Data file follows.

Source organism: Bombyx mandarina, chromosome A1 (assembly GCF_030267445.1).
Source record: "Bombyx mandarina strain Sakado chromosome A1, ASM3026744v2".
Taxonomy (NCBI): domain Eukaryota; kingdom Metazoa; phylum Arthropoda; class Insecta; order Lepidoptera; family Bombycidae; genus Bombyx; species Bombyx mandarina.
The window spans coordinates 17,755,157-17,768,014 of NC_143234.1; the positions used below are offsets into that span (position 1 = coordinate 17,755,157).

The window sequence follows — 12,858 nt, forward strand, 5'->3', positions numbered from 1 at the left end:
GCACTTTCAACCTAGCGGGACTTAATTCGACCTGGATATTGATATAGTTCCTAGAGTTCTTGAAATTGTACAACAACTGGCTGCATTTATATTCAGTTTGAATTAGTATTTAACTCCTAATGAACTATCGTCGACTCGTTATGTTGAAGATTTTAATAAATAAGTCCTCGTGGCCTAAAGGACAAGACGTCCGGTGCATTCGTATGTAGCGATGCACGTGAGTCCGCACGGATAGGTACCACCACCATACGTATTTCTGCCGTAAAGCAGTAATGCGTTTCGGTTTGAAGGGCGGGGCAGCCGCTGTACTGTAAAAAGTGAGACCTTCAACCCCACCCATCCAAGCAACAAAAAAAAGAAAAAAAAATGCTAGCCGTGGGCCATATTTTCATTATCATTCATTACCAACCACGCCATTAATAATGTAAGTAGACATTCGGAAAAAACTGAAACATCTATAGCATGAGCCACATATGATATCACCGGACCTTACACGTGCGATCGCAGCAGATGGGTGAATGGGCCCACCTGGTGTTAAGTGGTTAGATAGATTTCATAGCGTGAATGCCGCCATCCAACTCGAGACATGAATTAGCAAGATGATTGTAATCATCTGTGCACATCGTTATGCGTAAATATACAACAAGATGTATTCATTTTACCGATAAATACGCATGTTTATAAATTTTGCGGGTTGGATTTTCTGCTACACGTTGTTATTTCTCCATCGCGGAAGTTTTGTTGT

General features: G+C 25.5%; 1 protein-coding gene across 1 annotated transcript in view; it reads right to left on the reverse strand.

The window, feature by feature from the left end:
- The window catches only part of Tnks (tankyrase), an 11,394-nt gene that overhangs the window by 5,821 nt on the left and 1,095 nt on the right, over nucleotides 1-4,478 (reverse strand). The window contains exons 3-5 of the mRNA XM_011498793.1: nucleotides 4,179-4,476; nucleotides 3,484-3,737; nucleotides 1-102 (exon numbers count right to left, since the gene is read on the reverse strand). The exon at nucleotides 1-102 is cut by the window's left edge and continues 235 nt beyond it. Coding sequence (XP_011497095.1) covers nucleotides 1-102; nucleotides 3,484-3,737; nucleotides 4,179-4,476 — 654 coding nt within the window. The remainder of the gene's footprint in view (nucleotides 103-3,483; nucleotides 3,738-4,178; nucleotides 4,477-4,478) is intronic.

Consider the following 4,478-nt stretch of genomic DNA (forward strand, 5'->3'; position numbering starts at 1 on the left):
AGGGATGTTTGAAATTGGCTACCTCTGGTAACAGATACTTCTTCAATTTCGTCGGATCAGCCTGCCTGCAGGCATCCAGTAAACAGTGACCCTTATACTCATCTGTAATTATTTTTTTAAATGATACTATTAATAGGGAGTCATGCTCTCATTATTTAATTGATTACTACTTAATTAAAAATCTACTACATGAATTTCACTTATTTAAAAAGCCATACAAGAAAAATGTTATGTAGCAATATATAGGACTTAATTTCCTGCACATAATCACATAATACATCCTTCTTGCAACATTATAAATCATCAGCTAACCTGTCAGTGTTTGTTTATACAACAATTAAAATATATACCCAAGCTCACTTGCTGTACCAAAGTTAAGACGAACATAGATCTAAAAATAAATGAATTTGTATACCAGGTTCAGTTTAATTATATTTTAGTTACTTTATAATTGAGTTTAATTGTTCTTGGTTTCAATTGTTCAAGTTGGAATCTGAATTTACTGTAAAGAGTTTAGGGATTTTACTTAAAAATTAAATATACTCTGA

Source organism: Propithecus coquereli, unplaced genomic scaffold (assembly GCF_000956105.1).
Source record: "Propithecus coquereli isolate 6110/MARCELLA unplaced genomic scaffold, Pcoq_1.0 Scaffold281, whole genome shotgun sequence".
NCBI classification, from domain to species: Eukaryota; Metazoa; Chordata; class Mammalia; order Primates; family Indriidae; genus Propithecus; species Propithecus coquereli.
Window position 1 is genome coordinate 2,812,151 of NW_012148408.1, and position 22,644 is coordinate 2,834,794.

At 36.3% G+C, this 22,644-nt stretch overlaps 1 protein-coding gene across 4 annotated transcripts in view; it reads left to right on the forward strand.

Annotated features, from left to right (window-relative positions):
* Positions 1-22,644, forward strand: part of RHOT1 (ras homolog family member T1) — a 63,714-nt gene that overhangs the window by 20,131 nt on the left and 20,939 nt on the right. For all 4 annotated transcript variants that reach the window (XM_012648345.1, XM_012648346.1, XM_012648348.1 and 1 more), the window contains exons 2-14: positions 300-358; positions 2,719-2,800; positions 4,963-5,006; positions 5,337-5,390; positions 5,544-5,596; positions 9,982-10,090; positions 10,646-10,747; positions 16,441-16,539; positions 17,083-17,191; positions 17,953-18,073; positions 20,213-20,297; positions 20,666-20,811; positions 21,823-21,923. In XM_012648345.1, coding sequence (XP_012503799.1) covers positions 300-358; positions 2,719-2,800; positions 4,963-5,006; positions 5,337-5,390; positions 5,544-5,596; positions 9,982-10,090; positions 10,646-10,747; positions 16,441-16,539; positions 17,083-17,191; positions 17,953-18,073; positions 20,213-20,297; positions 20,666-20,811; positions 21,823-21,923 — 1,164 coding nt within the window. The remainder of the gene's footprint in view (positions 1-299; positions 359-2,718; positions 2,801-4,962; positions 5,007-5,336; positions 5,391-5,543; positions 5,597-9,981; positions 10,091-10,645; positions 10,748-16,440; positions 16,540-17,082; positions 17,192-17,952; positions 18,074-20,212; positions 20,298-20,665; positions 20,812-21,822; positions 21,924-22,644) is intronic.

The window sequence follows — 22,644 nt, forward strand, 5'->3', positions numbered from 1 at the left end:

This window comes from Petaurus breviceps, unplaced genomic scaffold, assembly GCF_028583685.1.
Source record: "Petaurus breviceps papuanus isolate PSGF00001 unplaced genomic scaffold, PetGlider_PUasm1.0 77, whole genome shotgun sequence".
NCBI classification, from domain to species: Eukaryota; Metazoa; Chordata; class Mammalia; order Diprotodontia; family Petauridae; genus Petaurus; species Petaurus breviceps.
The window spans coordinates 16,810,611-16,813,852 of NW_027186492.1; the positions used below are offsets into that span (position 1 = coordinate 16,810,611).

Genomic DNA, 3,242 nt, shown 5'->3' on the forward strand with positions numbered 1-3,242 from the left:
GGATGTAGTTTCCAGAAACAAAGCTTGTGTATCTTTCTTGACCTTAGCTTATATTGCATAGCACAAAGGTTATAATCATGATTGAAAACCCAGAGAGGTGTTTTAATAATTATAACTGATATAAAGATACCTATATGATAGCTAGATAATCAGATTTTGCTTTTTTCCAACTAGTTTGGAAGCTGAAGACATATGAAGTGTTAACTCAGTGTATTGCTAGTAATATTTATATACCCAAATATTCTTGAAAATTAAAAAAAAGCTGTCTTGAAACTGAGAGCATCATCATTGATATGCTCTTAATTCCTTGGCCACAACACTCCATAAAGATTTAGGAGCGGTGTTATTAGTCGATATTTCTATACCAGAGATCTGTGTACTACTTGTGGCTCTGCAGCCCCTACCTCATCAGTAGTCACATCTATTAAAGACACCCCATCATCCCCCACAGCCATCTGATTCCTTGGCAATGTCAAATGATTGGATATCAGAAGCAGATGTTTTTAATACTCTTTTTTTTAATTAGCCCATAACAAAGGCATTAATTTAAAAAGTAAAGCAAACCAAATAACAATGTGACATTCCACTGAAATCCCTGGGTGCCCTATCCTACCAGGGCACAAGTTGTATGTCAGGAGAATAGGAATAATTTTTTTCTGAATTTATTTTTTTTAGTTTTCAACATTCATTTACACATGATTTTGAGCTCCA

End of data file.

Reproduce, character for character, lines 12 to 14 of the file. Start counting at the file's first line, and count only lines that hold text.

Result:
Source organism: Propithecus coquereli, unplaced genomic scaffold (assembly GCF_000956105.1).
Source record: "Propithecus coquereli isolate 6110/MARCELLA unplaced genomic scaffold, Pcoq_1.0 Scaffold281, whole genome shotgun sequence".
NCBI classification, from domain to species: Eukaryota; Metazoa; Chordata; class Mammalia; order Primates; family Indriidae; genus Propithecus; species Propithecus coquereli.